Employers Balk at Senate Plan
But businesses halted the process to battle proposed increases in pension plan payments for financially ailing companies. They also object to limiting so-called smoothing of pensiogn assets and liabilities, saying that it would increase funding volatility.
"A lot of companies have run the numbers and understand how the bill will affect their bottom line," says Lynn Dudley, vice president of the American Benefits Council, which represents about 250 large corporations. "We've hit a bump in the road, not a roadblock. Everybody wants more money in the plans, but we have to do it in a way that doesn't cost jobs, that doesn't cost people other benefits."
While corporate leaders make their case with senators, the Senate bill has been held up by Sens. Mike DeWine, R-Ohio, and Barbara Mikulski, D-Maryland, who are trying to build support for an amendment that would allow three-year smoothing of assets and liabilities. The Senate bill would institute a one-year limit.
Their measure also would impose higher "at risk" funding for companies whose plans are less than 60 percent funded. The Senate bill calls for stricter rules if a company's credit rating is less than investment grade.
DeWine wants to avoid socking manufacturing companies with higher pension payments as they deal with the vicissitudes of a cyclical industry. General Motors, for instance, would have to increase its contributions because it has a junk-bond rating, even though the company asserts that its pension plan is not in jeopardy.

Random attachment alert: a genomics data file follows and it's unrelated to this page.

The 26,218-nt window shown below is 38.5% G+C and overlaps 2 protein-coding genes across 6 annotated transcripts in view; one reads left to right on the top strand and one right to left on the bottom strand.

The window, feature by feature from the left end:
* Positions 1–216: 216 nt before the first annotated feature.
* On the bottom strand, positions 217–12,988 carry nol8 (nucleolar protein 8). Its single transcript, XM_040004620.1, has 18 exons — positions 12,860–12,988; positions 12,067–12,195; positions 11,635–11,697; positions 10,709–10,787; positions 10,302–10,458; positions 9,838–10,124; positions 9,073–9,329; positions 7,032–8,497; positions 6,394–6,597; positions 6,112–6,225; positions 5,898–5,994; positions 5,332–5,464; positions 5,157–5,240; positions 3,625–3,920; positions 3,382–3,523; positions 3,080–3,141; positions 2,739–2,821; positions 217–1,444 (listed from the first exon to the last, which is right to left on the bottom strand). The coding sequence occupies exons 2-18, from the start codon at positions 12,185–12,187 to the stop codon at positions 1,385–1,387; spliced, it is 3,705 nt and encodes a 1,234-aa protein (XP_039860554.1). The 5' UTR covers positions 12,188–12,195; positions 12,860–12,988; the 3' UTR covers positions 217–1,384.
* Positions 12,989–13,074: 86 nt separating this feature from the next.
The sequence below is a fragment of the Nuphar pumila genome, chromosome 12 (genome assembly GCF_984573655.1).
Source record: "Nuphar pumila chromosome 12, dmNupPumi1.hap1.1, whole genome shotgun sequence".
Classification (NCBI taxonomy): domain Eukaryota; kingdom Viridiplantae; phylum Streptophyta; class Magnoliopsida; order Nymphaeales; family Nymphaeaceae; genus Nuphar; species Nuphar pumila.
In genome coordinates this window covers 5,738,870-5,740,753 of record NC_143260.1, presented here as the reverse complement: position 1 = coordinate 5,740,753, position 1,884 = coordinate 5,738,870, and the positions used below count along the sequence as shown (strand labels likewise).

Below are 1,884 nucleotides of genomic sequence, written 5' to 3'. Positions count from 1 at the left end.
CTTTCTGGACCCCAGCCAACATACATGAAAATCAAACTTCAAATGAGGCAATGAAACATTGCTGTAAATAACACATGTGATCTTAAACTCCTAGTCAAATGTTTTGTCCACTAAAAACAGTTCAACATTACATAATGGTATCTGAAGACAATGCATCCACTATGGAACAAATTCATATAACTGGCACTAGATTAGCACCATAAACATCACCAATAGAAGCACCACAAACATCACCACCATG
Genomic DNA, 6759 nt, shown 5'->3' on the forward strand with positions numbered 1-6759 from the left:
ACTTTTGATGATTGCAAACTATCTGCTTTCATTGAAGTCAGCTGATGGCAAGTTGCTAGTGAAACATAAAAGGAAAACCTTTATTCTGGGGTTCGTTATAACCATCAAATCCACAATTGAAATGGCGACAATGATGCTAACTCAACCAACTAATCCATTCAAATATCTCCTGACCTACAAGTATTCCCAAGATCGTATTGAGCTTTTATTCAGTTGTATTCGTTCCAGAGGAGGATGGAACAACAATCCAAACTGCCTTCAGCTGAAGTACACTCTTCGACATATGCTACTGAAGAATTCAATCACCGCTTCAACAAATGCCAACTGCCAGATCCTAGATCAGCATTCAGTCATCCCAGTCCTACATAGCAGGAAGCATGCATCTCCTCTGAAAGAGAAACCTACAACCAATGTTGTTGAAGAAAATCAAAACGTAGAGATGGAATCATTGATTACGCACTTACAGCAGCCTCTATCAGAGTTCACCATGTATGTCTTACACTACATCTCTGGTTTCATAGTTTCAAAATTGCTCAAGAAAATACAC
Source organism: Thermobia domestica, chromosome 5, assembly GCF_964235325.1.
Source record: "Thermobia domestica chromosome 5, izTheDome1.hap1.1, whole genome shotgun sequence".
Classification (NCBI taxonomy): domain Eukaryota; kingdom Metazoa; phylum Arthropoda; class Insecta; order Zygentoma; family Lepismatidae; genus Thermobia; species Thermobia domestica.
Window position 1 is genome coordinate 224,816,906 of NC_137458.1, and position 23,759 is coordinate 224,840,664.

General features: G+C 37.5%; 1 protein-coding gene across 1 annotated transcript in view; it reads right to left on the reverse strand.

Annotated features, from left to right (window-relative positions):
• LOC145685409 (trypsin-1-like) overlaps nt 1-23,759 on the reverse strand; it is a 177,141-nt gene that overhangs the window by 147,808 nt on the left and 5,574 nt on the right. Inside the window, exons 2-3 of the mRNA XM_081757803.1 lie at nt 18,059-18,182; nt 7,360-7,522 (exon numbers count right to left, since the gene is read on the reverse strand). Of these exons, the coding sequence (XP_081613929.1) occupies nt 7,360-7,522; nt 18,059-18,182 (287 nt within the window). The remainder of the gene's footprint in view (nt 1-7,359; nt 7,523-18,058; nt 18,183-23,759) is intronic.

The Senate legislation is similar to President Bush's proposal that would define full funding as 100 percent. The administration is worried that continuing multibillion-dollar defined-benefit pension terminations will lead to a taxpayer bailout of the Pension Benefit Guaranty Corp., which has a $23.3 billion deficit.
The Senate may not act this year on pension reform because floor time is limited, according to a senior Republican Senate aide. In addition, the DeWine-Mikulski amendment has thrown a wrench into a delicate two-committee negotiating process.
"There's quite a bit of fatigue that has set in with some members," said the Senate aide, who is not authorized to speak for his boss on the record.
On the other side of the Hill, the House Ways and Means Committee is expected to act in November on pension legislation written by the House Education and Workforce Committee.
"If we can just get a bill to conference, (DeWine and Mikulski's) concerns are going to be on the table because they're the same concerns we have," says Steve Forde, spokesman for the workforce committee.
One other factor in pension reform is whether the White House wants to achieve a breakthrough to give Bush a retirement security victory at a time when Social Security reform is languishing.
If pension legislation does not pass by January 1, plan costs will increase as they begin using the 30-year Treasury bond rate to calculate their liabilities instead of a corporate bond rate.